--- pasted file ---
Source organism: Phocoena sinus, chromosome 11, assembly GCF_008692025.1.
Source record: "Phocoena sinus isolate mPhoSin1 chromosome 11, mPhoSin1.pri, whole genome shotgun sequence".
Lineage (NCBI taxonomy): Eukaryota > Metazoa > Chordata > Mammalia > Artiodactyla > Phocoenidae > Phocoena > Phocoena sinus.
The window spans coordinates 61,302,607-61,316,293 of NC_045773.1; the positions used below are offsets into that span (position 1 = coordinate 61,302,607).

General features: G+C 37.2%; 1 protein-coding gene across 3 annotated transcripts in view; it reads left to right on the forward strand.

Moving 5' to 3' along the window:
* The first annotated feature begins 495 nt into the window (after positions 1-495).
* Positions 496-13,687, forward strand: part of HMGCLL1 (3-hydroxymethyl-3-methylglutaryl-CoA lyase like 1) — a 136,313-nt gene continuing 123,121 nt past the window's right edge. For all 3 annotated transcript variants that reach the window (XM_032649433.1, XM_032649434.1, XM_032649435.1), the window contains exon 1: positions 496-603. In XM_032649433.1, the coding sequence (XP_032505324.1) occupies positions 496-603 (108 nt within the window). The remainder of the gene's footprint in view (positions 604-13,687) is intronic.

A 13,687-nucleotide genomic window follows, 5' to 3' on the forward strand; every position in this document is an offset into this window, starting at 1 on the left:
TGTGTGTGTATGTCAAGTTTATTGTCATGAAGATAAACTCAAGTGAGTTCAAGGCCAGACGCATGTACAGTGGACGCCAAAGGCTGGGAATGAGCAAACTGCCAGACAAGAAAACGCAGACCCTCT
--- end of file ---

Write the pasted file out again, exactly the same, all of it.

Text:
Source organism: Phocoena sinus, chromosome 11, assembly GCF_008692025.1.
Source record: "Phocoena sinus isolate mPhoSin1 chromosome 11, mPhoSin1.pri, whole genome shotgun sequence".
Lineage (NCBI taxonomy): Eukaryota > Metazoa > Chordata > Mammalia > Artiodactyla > Phocoenidae > Phocoena > Phocoena sinus.
The window spans coordinates 61,302,607-61,316,293 of NC_045773.1; the positions used below are offsets into that span (position 1 = coordinate 61,302,607).

General features: G+C 37.2%; 1 protein-coding gene across 3 annotated transcripts in view; it reads left to right on the forward strand.

Moving 5' to 3' along the window:
* The first annotated feature begins 495 nt into the window (after positions 1-495).
* Positions 496-13,687, forward strand: part of HMGCLL1 (3-hydroxymethyl-3-methylglutaryl-CoA lyase like 1) — a 136,313-nt gene continuing 123,121 nt past the window's right edge. For all 3 annotated transcript variants that reach the window (XM_032649433.1, XM_032649434.1, XM_032649435.1), the window contains exon 1: positions 496-603. In XM_032649433.1, the coding sequence (XP_032505324.1) occupies positions 496-603 (108 nt within the window). The remainder of the gene's footprint in view (positions 604-13,687) is intronic.

A 13,687-nucleotide genomic window follows, 5' to 3' on the forward strand; every position in this document is an offset into this window, starting at 1 on the left:
TGTGTGTGTATGTCAAGTTTATTGTCATGAAGATAAACTCAAGTGAGTTCAAGGCCAGACGCATGTACAGTGGACGCCAAAGGCTGGGAATGAGCAAACTGCCAGACAAGAAAACGCAGACCCTCT